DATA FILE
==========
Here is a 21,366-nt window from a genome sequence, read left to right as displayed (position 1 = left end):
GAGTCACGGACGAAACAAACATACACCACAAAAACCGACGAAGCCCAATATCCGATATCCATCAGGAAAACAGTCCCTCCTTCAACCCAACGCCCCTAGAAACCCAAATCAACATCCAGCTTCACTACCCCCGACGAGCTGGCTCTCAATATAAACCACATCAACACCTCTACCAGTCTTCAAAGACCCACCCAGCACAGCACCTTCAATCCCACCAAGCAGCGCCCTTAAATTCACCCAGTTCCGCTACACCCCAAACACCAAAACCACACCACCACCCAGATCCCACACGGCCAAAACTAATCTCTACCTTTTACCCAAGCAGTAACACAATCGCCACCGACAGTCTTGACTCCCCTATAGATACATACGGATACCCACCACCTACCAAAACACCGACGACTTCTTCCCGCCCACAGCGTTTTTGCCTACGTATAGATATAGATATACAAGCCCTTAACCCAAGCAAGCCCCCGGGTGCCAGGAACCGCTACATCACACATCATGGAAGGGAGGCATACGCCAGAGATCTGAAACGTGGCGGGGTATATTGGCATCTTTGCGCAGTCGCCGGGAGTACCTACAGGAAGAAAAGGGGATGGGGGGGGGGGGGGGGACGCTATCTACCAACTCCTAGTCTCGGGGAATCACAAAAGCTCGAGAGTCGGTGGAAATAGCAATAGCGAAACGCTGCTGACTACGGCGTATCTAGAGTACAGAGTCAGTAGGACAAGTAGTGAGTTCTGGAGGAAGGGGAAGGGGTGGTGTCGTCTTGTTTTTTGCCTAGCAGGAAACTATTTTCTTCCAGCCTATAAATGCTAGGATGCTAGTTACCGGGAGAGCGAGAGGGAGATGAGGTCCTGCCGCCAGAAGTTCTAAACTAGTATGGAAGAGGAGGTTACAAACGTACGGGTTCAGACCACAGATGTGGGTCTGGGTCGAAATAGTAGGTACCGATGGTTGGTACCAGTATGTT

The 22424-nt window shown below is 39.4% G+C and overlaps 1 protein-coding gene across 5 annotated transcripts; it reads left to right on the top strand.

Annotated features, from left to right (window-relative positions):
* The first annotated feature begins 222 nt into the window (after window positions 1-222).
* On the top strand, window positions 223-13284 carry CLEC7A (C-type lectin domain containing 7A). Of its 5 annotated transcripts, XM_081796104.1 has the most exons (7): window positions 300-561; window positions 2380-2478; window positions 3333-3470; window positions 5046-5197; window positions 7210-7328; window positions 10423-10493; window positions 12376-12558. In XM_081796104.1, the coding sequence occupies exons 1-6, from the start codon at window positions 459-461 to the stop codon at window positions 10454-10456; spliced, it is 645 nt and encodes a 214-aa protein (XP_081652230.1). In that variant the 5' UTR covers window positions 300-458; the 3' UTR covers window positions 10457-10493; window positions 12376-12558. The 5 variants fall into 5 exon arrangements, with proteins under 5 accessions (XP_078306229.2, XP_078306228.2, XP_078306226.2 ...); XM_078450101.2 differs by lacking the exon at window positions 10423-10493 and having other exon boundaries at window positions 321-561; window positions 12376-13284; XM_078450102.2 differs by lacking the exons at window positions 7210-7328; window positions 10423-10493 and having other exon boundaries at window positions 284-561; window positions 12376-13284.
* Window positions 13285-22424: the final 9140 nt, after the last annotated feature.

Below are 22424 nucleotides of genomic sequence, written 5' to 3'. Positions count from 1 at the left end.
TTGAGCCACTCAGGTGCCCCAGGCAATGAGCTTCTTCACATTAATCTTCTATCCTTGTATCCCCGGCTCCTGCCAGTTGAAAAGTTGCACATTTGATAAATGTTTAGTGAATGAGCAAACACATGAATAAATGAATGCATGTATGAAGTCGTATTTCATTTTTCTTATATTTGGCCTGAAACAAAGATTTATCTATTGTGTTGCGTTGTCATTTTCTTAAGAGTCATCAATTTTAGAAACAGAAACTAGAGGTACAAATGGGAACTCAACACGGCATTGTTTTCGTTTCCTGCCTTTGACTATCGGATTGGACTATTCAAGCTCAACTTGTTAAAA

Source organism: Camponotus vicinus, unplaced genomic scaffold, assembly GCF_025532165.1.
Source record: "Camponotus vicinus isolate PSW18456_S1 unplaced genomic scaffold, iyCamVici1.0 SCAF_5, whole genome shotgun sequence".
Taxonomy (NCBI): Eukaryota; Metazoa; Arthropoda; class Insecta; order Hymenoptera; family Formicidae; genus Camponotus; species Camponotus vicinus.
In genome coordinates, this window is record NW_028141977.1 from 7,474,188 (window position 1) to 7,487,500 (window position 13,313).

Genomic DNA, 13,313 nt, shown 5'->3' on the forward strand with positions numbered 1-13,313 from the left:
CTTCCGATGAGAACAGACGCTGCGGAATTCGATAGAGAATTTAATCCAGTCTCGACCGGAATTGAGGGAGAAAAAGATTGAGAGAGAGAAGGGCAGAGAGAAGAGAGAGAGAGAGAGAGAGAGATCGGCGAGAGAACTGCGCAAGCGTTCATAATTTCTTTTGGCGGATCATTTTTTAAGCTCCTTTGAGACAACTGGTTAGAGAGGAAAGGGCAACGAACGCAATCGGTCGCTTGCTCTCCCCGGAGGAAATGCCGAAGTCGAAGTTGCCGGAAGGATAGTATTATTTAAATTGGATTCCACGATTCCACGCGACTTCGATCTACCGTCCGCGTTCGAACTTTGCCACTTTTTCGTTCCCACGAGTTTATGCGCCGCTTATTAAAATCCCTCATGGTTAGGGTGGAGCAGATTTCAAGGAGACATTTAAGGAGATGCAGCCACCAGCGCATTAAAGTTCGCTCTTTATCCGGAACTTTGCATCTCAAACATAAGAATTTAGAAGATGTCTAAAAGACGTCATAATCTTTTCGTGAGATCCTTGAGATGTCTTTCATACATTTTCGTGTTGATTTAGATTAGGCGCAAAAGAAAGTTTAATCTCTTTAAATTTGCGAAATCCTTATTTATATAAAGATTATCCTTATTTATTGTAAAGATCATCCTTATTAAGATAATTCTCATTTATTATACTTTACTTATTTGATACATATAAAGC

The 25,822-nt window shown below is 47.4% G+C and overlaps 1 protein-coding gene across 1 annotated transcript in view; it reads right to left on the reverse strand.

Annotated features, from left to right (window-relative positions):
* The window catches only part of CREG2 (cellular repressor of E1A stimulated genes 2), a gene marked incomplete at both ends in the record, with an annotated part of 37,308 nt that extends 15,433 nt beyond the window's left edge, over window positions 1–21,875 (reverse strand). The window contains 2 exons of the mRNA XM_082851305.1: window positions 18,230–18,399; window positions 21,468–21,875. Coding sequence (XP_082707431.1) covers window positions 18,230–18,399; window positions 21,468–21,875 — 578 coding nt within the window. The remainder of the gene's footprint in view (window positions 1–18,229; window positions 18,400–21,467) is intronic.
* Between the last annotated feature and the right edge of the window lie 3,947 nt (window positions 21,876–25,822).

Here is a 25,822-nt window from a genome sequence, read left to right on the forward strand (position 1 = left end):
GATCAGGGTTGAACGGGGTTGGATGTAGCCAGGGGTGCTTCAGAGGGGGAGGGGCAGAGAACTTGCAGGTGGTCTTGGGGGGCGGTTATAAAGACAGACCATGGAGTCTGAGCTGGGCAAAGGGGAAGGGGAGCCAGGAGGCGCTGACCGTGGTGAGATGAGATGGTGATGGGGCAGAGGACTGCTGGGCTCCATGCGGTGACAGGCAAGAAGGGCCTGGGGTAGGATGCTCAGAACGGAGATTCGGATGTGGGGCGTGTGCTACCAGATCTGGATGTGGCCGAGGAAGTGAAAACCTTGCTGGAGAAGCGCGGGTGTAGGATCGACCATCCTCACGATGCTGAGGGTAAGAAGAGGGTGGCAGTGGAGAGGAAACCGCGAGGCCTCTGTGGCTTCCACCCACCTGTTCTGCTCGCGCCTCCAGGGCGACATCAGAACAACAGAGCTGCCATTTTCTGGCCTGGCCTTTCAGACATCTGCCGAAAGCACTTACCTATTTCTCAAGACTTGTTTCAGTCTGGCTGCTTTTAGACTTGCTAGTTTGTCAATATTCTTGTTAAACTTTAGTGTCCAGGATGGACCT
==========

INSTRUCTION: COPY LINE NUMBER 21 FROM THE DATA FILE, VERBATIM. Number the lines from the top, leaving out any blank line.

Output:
GATCAGGGTTGAACGGGGTTGGATGTAGCCAGGGGTGCTTCAGAGGGGGAGGGGCAGAGAACTTGCAGGTGGTCTTGGGGGGCGGTTATAAAGACAGACCATGGAGTCTGAGCTGGGCAAAGGGGAAGGGGAGCCAGGAGGCGCTGACCGTGGTGAGATGAGATGGTGATGGGGCAGAGGACTGCTGGGCTCCATGCGGTGACAGGCAAGAAGGGCCTGGGGTAGGATGCTCAGAACGGAGATTCGGATGTGGGGCGTGTGCTACCAGATCTGGATGTGGCCGAGGAAGTGAAAACCTTGCTGGAGAAGCGCGGGTGTAGGATCGACCATCCTCACGATGCTGAGGGTAAGAAGAGGGTGGCAGTGGAGAGGAAACCGCGAGGCCTCTGTGGCTTCCACCCACCTGTTCTGCTCGCGCCTCCAGGGCGACATCAGAACAACAGAGCTGCCATTTTCTGGCCTGGCCTTTCAGACATCTGCCGAAAGCACTTACCTATTTCTCAAGACTTGTTTCAGTCTGGCTGCTTTTAGACTTGCTAGTTTGTCAATATTCTTGTTAAACTTTAGTGTCCAGGATGGACCT